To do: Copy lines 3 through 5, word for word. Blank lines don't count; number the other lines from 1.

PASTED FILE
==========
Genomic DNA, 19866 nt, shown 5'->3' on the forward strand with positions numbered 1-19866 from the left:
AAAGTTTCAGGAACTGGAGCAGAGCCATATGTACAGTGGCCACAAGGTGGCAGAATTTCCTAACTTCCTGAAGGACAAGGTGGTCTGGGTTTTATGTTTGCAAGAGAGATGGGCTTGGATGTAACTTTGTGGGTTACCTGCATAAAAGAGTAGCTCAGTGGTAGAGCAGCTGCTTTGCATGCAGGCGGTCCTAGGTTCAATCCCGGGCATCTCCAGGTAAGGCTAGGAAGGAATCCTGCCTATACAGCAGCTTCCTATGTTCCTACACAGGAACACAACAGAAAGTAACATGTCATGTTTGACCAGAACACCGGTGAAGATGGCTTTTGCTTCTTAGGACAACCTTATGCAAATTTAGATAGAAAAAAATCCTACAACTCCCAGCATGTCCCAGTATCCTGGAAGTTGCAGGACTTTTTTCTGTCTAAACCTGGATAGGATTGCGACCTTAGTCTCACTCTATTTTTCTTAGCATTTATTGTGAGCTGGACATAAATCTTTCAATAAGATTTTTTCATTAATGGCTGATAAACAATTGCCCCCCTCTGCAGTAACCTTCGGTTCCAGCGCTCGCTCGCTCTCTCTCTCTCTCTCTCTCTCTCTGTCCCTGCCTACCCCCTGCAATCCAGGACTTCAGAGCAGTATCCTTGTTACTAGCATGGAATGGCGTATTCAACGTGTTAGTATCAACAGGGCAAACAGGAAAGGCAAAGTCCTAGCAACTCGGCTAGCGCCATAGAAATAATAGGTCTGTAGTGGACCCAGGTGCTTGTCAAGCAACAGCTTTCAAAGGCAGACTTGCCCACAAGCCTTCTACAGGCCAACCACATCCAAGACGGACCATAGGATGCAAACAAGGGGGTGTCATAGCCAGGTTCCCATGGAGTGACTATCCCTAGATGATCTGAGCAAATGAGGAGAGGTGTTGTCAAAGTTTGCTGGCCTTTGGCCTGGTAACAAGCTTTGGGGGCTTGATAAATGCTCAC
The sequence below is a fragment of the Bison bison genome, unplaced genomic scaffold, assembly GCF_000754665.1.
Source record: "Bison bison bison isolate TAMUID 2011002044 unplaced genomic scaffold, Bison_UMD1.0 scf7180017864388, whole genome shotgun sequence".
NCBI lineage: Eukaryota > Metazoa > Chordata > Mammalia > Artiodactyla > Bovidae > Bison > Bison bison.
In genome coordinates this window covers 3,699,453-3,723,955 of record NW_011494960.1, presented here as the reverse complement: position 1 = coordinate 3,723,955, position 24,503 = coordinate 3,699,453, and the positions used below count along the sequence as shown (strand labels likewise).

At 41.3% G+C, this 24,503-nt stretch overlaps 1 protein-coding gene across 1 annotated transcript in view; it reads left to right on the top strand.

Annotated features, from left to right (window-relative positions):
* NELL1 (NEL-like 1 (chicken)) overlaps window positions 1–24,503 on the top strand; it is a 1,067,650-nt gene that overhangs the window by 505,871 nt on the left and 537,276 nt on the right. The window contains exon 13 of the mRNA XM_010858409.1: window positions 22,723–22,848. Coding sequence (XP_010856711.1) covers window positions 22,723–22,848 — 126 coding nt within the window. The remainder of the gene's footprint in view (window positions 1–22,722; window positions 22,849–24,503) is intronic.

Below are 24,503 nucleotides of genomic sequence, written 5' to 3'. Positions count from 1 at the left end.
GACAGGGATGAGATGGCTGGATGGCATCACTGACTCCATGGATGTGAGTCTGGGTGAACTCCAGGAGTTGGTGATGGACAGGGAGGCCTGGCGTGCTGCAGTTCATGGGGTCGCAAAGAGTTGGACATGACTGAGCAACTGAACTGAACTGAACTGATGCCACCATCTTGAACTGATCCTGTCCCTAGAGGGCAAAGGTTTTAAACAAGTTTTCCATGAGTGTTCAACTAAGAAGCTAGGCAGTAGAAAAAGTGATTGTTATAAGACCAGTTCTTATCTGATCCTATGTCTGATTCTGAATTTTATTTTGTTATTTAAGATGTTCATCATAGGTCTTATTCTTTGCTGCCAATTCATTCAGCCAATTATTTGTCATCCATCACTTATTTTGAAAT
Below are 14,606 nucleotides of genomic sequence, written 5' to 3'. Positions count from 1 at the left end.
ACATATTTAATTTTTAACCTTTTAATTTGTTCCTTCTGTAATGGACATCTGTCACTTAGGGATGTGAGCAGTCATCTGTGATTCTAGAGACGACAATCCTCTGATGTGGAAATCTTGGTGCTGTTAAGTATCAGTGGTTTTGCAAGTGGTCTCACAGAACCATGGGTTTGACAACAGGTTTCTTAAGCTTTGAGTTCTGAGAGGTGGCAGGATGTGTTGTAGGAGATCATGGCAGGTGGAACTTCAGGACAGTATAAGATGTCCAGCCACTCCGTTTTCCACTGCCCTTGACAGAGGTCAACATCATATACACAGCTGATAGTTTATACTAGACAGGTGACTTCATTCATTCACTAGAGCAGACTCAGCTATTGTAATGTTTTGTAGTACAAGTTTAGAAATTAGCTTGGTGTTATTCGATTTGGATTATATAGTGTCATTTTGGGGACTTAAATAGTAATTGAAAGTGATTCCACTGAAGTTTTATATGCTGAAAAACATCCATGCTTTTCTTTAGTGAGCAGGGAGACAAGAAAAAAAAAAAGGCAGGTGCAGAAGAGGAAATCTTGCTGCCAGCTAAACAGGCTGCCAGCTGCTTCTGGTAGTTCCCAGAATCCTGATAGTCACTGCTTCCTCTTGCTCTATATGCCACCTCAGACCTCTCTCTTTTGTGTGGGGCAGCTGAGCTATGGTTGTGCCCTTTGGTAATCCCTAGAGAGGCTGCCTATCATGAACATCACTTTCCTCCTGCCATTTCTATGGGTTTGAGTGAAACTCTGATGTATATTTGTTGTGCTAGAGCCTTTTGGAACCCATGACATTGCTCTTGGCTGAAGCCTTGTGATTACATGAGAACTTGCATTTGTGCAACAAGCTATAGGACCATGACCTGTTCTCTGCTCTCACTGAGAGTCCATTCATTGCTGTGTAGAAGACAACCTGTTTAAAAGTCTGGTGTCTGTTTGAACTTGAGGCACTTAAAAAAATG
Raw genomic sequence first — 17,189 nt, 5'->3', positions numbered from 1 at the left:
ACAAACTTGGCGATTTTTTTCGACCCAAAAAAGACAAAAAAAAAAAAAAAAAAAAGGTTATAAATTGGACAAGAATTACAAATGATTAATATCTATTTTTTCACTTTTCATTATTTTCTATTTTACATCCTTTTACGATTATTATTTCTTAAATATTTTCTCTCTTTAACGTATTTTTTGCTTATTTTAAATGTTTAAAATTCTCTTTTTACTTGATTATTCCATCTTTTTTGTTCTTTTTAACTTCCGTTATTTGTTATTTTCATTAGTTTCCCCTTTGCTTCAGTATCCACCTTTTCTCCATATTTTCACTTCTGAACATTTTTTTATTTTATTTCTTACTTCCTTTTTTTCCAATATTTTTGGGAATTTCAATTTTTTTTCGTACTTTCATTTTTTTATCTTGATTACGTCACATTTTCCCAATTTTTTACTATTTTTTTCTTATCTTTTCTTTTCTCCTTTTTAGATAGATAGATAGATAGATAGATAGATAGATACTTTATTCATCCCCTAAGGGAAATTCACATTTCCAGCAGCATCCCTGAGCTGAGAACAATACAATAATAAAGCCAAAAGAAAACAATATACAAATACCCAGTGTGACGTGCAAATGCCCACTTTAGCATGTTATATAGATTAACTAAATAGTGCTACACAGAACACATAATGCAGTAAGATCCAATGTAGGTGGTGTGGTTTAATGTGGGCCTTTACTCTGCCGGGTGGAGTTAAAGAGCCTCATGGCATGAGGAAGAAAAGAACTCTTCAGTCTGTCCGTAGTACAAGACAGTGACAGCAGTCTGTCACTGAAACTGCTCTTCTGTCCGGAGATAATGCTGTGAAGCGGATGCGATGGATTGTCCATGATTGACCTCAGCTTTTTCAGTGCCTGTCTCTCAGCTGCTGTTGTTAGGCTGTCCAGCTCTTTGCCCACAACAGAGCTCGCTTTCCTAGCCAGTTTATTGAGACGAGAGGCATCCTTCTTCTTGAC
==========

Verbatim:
The sequence below is a fragment of the Bison bison genome, unplaced genomic scaffold, assembly GCF_000754665.1.
Source record: "Bison bison bison isolate TAMUID 2011002044 unplaced genomic scaffold, Bison_UMD1.0 scf7180017864388, whole genome shotgun sequence".
NCBI lineage: Eukaryota > Metazoa > Chordata > Mammalia > Artiodactyla > Bovidae > Bison > Bison bison.